Building a Knowledge Graph for Food, Energy, and Water Systems
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A knowledge graph represents millions of facts and reliable information about people, places, and things. Several companies like Microsoft, Amazon, and Google have developed knowledge graphs to better customer experience. These knowledge graphs have proven their reliability and their usage for providing better search results; answering ambiguous questions regarding entities; and training semantic parsers to enhance the semantic relationships over the Semantic Web. Motivated by these reasons, in this thesis, we develop an approach to build a knowledge graph for the Food, Energy, and Water (FEW) systems given the vast amount of data that is available from federal agencies like the United States Department of Agriculture (USDA), the National Oceanic and Atmospheric Administration (NOAA), the U.S. Geological Survey (USGS), and the National Drought Mitigation Center (NDMC). Our goal is to facilitate better analytics for FEW and enable domain experts to conduct data-driven research. To construct the knowledge graph, we employ Semantic Web technologies, namely, the Resource Description Framework (RDF), the Web Ontology Language (OWL), and SPARQL. Starting with raw data (e.g., CSV files), we construct entities and relationships and extend them semantically using a tool called Karma. We enhance this initial knowledge graph by adding new relationships across entities by extracting information from ConceptNet via an efficient similarity searching algorithm. We show initial performance results and discuss the quality of the knowledge graph on several datasets from the USDA.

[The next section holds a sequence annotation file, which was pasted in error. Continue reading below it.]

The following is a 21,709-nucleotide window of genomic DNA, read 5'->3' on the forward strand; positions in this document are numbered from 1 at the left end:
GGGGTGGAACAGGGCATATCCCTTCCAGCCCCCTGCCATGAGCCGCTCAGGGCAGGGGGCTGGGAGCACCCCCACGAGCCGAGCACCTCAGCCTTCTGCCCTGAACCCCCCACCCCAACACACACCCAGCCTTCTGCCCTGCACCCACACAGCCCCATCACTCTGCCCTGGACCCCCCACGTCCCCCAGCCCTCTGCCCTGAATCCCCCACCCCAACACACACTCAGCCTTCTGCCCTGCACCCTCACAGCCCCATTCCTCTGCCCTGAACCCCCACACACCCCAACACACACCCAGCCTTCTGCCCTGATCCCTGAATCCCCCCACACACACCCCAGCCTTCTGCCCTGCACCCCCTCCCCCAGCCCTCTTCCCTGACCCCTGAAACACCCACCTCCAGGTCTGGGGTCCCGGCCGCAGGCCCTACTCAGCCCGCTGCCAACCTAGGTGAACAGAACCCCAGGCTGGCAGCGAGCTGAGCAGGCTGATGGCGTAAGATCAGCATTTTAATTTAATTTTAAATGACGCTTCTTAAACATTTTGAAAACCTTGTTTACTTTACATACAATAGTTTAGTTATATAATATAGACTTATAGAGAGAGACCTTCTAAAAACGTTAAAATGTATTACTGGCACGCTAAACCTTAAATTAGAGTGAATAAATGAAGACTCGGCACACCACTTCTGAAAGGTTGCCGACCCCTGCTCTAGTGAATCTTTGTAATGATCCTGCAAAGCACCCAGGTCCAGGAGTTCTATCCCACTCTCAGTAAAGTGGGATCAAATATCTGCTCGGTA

Table of Contents
Introduction -- Challenges -- Background and related work -- Approach -- Evaluation -- Conclusion and future work